Hundreds of thousands are taking to the streets to combat Macron’s war on the welfare state, writes Susan Ram
Since early December, workers, students and pensioners across France have been staging a magnificent fightback against President Emmanuel Macron and his project of Thatcherite neoliberal ‘reform’.
Beginning with an insurgent day of strike and street action on December 5, which mobilised more than a million people, protestors have continued their walkout from work and presence on the streets for six weeks now -- the longest wave of continuous strikes in recent French history.
Launched by some of France’s largest trade union confederations, this national uprising stands out for its level of support, its composition and its duration. It combines the classic characteristics of a French social mobilisation with new features and players emerging out of the fourteen-monthlong Yellow Vest movement.
Public sector workers, especially those in the transport sector, are on the frontline of the fightback. Striking train drivers and conductors have brought weeks of disruption to rail, metro and bus services, including over the Christmas and New Year holiday period. Teachers, nurses, firefighters and local government employees have also joined the walk-outs, as have workers in the energy and chemical sectors. Blockades have forced shutdowns at oil refineries and ports.
The provocation for this nationwide upsurge is Macron’s attempt to impose a radical overhaul of France’s pension system, still one of the most generous and equitable in Europe. Macron is bent on uprooting the current system, based on the principle of intergeneration solidarity, in favour of an individualistic, point-based scheme designed to soften things up for privatisation.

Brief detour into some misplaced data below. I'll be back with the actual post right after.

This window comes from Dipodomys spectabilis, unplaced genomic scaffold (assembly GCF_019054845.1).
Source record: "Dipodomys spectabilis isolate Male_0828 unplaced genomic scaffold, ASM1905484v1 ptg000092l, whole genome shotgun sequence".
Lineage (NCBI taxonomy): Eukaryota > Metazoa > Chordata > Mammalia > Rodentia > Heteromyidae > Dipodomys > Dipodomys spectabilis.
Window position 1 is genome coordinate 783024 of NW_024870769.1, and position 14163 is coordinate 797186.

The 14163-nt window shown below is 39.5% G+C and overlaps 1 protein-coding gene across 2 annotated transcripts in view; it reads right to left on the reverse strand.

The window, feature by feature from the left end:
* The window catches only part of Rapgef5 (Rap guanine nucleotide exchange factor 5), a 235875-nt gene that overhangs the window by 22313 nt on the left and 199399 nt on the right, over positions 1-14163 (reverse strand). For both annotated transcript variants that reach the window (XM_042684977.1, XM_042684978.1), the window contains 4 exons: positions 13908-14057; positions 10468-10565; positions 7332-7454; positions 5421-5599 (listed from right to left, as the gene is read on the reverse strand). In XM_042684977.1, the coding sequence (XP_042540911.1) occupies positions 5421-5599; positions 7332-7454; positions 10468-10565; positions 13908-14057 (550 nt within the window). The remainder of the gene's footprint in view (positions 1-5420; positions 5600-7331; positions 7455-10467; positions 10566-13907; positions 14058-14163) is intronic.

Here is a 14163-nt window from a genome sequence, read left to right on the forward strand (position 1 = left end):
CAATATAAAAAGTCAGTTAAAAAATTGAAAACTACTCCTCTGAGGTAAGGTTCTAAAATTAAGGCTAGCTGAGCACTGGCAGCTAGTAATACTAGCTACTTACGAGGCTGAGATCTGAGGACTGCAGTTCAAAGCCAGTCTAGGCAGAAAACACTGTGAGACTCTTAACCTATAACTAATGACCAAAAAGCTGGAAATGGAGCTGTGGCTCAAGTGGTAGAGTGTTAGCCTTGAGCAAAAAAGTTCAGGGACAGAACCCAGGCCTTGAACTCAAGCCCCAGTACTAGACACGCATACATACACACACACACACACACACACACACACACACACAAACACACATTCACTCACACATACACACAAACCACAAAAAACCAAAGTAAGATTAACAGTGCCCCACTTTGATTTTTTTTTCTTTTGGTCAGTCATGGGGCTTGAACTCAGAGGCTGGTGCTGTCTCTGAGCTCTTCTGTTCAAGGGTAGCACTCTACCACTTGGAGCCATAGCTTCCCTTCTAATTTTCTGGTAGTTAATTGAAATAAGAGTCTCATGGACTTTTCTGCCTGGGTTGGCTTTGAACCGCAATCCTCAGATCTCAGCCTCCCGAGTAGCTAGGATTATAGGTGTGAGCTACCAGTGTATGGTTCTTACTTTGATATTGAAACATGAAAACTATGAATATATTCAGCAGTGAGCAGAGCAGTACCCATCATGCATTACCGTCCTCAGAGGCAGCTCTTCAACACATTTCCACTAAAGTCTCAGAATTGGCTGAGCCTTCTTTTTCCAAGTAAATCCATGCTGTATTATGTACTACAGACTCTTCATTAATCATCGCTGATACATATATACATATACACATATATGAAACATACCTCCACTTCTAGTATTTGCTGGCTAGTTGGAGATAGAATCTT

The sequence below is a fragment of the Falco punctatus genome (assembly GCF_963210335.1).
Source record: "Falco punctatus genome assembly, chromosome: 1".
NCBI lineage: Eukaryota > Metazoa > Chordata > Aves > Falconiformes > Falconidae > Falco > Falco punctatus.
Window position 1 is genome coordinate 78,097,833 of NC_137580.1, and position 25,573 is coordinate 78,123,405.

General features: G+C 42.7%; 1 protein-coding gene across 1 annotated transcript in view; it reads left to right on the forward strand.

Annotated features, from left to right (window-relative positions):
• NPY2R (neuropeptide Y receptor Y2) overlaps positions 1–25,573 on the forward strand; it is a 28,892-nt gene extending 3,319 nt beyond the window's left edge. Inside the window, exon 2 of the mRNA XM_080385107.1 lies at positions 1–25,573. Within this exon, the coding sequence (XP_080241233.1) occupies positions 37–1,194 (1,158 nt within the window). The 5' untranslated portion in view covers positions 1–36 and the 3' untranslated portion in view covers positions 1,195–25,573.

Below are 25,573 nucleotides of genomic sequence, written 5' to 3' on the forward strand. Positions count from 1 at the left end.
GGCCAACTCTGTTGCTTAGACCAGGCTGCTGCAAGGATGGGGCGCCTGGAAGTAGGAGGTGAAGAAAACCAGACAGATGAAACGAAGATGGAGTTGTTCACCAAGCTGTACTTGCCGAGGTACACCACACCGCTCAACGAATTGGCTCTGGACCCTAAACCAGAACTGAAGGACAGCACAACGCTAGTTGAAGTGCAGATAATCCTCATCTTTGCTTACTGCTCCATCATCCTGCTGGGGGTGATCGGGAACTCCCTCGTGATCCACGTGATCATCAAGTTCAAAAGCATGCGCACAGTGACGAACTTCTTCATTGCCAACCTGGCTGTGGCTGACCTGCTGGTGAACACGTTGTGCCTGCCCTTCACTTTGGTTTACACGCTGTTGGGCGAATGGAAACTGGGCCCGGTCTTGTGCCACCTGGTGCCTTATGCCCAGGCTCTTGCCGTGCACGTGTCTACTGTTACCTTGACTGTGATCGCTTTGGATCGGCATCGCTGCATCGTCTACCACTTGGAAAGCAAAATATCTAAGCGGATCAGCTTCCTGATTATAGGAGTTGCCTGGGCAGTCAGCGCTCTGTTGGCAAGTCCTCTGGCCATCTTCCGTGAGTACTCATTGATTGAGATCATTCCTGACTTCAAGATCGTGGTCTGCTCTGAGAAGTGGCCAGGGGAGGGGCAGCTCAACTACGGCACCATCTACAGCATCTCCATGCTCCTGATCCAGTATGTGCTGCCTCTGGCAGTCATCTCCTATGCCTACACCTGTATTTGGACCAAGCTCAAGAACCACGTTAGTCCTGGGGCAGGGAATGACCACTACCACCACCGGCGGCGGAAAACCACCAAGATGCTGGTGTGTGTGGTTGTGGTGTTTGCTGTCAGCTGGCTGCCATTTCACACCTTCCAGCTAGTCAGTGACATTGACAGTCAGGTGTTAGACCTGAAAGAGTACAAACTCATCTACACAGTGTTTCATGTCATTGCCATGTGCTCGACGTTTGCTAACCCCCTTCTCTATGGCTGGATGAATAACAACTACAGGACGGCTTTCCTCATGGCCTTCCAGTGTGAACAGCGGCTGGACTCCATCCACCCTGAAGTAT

French workers have always stoutly resisted assaults on their pensions. Macron and cronies now hope to inflict a Thatcher-scale defeat that will finally destroy their ability to fight back and open the door to full-spectrum neoliberal ‘reform.’
By combining strikes with enormous popular mobilisations on the streets, not only in cities but in small and middling towns across the land, French workers have already forced the government to make concessions (plans to push the retirement age back from 62 to 64 years have been ‘suspended’). Backed by considerable public support, online strike funds, and their own indomitable will, workers across France are ready to fight on.
Susan Ram is a writer, editor and journalist based in south-west France. She's currently at work on a book about the French Left, for publication in India, where she lived for many years.
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